Taipchi: Running stitch worked on the right side of the fabric. It is occasionally done within parallel rows to fill petals and leaves in a motif, called ghaspatti. Sometimes taipchi is used to make the bel buti all over the fabric. This is the simplest chikan stitch and often serves as a basis for further embellishment. It resembles jamdani and is considered the cheapest and the quickest stitch.
Pechni: Taipchi is sometime used as a base for working other variations and pechni is one of them. Here the taipchi is covered by entwining the thread over it in a regular manner to provide the effect of something like a lever spring and is always done on the right side on the cloth.
Pashni: Taipchi is worked to outline a motif and then covered with minute vertical satin stitches over about two threads and is used for fine finish on the inside of badla.
Bakhia: It is the most common stitch and is often referred to as shadow work. It is of two types:
(a) Ulta Bakhia: The floats lie on the reverse of the fabric underneath the motif. The transparent muslin becomes opaque and provides a beautiful effect of light and shade.
(b) Sidhi Bakhia: Satin stitch with criss-crossing of individual threads. The floats of thread lie on the surface of the fabric. This is used to fill the forms and there is no light or shade effect.
Khatao, khatava or katava is cutwork or appliqu? - more a technique than a stitch.
Gitti: A combination of buttonhole and long satin stitch, usually used to make a wheel-like motif .
Jangira: Chain stitch usually used as outlines in combination with a line of pechni or thick taipchi.
The bolder or knottier stitches include the following:
Murri: A very minute satin stitch in which a knot is formed over already outlined taipchi stitches.
Phanda: It is a smaller shortened form of murri. The knots are spherical and very small, not pear shaped as in murri. This is a difficult stitch and requires very good craftsmanship.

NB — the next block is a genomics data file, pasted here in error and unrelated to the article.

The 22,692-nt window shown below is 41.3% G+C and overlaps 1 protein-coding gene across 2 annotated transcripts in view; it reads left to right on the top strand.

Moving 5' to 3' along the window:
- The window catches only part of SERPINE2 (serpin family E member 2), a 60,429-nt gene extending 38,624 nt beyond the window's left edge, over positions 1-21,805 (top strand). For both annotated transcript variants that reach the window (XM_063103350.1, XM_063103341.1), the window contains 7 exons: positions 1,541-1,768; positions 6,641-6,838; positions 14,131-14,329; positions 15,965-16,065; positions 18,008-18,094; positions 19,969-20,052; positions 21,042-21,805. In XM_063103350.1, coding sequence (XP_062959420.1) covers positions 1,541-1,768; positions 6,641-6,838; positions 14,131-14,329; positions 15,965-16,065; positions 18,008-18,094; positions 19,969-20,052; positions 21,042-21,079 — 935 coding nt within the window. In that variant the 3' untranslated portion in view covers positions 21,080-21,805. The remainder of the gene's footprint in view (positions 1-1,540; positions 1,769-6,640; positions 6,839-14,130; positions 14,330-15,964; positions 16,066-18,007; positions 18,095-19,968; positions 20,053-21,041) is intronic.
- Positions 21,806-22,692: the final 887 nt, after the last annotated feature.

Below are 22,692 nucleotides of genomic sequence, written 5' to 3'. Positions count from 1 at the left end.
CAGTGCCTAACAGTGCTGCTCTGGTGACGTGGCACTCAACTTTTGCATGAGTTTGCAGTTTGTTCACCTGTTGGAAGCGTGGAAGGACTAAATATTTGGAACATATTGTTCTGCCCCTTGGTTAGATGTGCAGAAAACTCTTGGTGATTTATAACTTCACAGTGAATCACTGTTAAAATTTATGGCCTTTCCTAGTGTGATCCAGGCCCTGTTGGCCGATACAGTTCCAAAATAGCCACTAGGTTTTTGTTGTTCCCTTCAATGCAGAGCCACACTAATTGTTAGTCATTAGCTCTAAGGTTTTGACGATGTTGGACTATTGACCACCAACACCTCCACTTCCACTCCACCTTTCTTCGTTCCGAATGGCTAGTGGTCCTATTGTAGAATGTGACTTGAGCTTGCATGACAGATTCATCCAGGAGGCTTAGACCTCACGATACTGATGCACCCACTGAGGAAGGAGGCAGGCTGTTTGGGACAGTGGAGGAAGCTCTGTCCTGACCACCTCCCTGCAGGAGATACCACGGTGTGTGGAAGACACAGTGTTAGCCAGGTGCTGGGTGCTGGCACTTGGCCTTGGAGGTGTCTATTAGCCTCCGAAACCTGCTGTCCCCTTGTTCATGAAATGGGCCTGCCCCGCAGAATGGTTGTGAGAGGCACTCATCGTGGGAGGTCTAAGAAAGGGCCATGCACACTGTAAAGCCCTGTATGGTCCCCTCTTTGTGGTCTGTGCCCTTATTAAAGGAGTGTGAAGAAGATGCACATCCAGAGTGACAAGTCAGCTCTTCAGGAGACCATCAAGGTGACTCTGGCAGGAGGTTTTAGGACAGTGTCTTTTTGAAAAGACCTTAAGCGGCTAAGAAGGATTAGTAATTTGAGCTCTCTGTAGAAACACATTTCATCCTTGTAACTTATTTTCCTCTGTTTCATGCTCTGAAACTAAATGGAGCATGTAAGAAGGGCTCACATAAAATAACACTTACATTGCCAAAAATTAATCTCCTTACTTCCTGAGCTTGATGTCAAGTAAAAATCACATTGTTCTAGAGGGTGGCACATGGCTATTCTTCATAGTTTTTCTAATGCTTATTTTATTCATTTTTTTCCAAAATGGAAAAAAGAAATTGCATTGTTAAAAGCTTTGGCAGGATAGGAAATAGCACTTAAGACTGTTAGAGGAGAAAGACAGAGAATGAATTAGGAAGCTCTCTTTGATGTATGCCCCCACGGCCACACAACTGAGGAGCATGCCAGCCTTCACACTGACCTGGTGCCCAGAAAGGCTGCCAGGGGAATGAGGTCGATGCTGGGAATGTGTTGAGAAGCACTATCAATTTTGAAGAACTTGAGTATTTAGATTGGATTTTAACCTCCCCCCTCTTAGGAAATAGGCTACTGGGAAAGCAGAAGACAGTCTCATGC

Jaalis: The jaalis or trellises that are created in chikankari are a unique speciality of this craft. The holes are made by manipulation of the needle without cutting or drawing of thread. The threads of the fabric are teased apart to make neat regular holes or jaalis. In other centres where jaalis are done, the threads have to be drawn out. In chikankari, this is not the case. Names of jaali techniques suggest the place where they originated from --- Madrasi jaali or Bengali jaali ---- or possibly the place of demand for that particular jaali. The basic manner in which jaalis are created is by pushing aside wrap and weft threads in a fashion that minute openings are made in the cloth. Shape of openings and the stitches used distinguish one jaali from another.
The source of most of the design motifs in chikankari is Mughal. Noor Jehan's personal preferences and desire to replicate the Turkish architectural open-work designs is said to have that led to the introduction of jaalis in chikan embroidery. The designs in chikan are graded and used according to the stitches employed - murri ka buta and tepchi ka jaal --- though terms like hathi (elephant) and kairi (mango) are also used to signify the shape of the motif. It is however the stitch employed that is the established nomenclature.
The production process of a chikan garment, assuming it is a kurta, goes through several processes. In each process a different person is involved. The final responsibility is, however, that of the person ordering the manufacture, who is also usually the seller. Chikan work involves several stages. The fabric is cut by the tailor into the required garment shape, after which the basic pre-embroidery stitching is done so that the correct shape is available to the block-printer to plan the placement of the design. The design is printed on the semi-stitched garment with fugitive colours, and the embroidery of the garment is then begun. After completion, the article is checked carefully since most defects can be detected at first glance. However, the finer flaws surface only after washing. The washing is done in a bhatti, after which the garment is then starched and ironed. The whole cycle can take from one to six months. Originally, chikan embroidery was done with white thread on soft, white cotton fabric like muslin or cambric. It was sometimes done on net to produce a kind of lace. Today chikan work is not only done with coloured threads but on all kinds of fabrics like silk, crepe, organdie chiffon, and tassar.